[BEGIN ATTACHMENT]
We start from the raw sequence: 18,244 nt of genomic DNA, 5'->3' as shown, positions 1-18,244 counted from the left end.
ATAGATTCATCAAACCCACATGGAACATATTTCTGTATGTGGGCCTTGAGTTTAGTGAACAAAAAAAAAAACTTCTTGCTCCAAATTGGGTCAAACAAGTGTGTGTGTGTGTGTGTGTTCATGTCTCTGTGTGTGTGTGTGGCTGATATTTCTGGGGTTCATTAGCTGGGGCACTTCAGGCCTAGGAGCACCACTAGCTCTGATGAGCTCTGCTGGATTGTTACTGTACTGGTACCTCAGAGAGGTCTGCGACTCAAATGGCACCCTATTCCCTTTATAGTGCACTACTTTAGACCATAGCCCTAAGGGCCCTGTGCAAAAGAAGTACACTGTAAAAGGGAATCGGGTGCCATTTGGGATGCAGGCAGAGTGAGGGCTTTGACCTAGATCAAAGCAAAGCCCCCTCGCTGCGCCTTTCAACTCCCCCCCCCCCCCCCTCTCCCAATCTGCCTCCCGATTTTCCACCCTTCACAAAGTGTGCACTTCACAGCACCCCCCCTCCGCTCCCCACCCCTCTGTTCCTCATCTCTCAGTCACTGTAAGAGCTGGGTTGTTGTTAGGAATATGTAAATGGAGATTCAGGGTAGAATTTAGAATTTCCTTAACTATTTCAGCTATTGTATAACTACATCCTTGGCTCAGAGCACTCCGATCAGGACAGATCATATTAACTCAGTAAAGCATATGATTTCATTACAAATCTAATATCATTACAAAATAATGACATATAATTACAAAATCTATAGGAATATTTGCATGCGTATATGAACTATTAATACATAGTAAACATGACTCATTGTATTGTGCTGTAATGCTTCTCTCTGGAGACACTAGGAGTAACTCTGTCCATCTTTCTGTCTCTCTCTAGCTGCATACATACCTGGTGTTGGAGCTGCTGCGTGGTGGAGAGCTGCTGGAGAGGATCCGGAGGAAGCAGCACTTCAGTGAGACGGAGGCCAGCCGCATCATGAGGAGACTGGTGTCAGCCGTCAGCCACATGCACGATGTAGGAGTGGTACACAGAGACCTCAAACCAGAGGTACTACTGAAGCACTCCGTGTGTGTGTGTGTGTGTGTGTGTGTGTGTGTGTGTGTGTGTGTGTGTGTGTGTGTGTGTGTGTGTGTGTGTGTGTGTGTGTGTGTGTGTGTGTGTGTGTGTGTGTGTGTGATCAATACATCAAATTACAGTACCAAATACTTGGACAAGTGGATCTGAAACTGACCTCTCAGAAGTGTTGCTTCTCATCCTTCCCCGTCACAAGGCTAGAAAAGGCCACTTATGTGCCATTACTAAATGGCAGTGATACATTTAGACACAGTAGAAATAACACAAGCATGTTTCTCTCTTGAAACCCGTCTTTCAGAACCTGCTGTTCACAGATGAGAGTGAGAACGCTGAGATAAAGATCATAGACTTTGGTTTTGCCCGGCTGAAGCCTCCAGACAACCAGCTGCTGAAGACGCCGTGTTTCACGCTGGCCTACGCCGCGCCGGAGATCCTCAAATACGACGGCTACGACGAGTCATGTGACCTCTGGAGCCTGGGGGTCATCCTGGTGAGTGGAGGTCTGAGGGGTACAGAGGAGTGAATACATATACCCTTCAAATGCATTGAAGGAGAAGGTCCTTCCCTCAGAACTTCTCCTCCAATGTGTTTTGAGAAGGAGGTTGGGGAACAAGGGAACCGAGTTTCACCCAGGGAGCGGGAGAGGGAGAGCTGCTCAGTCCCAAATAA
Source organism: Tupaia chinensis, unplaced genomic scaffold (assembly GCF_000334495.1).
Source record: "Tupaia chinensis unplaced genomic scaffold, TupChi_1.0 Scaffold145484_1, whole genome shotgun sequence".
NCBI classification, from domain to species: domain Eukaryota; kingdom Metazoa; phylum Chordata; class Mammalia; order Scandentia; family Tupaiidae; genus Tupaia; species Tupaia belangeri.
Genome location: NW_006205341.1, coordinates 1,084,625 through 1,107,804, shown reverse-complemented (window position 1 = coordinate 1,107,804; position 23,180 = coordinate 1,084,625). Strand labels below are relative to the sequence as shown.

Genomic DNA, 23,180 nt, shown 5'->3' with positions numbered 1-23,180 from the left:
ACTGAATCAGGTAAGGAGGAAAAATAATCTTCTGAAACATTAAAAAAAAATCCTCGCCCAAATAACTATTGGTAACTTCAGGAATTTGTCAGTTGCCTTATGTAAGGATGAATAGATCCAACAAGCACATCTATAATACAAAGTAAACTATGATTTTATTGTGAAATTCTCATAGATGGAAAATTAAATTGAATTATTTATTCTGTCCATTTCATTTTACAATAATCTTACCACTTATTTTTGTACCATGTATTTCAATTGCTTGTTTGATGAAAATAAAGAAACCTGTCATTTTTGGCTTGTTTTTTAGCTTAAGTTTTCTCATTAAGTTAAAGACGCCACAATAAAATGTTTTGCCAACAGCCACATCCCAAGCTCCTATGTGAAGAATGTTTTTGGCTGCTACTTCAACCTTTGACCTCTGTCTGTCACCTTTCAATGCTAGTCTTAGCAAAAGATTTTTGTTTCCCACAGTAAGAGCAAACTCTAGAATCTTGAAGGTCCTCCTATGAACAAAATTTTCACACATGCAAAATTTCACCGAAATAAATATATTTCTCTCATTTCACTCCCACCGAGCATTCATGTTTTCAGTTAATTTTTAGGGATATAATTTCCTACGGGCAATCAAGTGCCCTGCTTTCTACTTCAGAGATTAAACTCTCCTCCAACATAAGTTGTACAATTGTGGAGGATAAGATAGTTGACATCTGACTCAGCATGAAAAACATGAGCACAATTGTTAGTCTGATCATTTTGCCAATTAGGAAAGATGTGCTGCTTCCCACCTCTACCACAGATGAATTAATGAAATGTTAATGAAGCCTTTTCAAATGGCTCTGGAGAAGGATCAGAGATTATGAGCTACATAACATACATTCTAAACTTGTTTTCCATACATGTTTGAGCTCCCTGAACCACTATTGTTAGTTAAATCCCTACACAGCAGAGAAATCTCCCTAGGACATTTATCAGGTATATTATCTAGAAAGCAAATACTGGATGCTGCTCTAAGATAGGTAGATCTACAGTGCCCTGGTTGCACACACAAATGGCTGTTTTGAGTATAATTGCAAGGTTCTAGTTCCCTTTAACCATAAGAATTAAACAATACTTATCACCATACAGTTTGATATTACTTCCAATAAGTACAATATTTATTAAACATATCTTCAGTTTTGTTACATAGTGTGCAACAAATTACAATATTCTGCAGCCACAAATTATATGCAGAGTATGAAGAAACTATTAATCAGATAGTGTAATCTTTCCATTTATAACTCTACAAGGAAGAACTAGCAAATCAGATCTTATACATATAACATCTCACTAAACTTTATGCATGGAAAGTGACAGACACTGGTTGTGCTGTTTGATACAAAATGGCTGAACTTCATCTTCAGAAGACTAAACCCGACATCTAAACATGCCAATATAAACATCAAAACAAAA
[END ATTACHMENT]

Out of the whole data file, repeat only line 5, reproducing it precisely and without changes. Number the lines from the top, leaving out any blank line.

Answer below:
NCBI classification, from domain to species: domain Eukaryota; kingdom Metazoa; phylum Chordata; class Mammalia; order Scandentia; family Tupaiidae; genus Tupaia; species Tupaia belangeri.